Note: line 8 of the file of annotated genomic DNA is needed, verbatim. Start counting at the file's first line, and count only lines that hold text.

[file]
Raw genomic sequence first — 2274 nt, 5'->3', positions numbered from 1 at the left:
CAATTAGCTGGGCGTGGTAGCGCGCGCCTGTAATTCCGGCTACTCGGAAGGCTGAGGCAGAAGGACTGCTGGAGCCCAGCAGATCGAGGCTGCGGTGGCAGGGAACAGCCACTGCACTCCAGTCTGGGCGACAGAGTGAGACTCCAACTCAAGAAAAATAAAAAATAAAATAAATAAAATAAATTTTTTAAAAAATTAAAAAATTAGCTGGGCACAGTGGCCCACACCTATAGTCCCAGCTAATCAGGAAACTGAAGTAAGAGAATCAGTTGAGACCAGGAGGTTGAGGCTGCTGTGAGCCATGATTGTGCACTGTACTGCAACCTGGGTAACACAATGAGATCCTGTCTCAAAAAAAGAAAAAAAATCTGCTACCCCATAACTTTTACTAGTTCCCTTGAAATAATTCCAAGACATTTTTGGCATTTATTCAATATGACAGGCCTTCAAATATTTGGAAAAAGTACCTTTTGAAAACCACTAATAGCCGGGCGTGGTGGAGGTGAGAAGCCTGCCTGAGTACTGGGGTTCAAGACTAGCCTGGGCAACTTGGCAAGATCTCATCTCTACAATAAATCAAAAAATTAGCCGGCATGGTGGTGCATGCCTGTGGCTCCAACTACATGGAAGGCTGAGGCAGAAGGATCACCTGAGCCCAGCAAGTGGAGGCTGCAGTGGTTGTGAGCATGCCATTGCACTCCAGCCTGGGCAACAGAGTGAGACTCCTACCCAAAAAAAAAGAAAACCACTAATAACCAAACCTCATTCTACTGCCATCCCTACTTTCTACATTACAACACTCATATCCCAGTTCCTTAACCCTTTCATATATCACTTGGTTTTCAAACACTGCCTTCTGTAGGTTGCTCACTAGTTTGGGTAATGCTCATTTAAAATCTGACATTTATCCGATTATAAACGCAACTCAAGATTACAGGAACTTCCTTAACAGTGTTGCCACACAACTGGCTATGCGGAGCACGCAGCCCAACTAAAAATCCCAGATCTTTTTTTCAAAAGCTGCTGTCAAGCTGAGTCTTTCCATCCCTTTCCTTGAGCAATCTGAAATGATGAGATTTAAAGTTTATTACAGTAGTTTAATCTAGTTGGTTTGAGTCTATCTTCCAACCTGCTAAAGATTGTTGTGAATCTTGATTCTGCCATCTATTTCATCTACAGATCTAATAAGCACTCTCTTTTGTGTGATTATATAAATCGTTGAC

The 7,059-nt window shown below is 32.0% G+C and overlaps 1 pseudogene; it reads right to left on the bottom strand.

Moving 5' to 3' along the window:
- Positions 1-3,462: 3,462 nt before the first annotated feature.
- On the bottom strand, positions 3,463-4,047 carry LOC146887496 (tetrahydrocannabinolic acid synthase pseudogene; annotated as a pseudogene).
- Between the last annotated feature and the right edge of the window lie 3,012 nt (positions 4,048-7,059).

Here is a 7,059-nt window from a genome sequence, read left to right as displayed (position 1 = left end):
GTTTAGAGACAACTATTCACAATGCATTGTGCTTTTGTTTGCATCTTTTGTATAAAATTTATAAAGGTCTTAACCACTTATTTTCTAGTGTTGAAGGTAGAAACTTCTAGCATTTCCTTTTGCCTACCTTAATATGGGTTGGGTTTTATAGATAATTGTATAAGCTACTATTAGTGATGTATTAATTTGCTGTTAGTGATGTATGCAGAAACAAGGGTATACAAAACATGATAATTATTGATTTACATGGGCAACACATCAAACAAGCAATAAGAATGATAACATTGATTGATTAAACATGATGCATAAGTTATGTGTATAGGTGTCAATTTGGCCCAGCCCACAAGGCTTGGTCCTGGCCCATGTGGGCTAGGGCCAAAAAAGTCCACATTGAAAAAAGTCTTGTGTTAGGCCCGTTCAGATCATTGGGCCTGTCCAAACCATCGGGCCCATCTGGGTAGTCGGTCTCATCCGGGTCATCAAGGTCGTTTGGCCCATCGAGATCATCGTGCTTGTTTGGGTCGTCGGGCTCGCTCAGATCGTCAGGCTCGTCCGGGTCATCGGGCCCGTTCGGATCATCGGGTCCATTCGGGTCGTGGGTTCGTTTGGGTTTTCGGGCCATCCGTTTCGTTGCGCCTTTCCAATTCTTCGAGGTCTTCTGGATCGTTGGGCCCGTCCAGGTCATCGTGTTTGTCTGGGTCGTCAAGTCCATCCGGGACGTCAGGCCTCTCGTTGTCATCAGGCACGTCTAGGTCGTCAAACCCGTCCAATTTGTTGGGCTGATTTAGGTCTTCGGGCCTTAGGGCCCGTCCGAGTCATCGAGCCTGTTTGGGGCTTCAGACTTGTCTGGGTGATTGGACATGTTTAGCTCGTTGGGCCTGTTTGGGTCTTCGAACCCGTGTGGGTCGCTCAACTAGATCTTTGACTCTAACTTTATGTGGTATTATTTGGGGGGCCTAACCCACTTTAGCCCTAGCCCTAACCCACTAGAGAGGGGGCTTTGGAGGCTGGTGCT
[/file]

Here is a 7,059-nt window from a genome sequence, read left to right as displayed (position 1 = left end):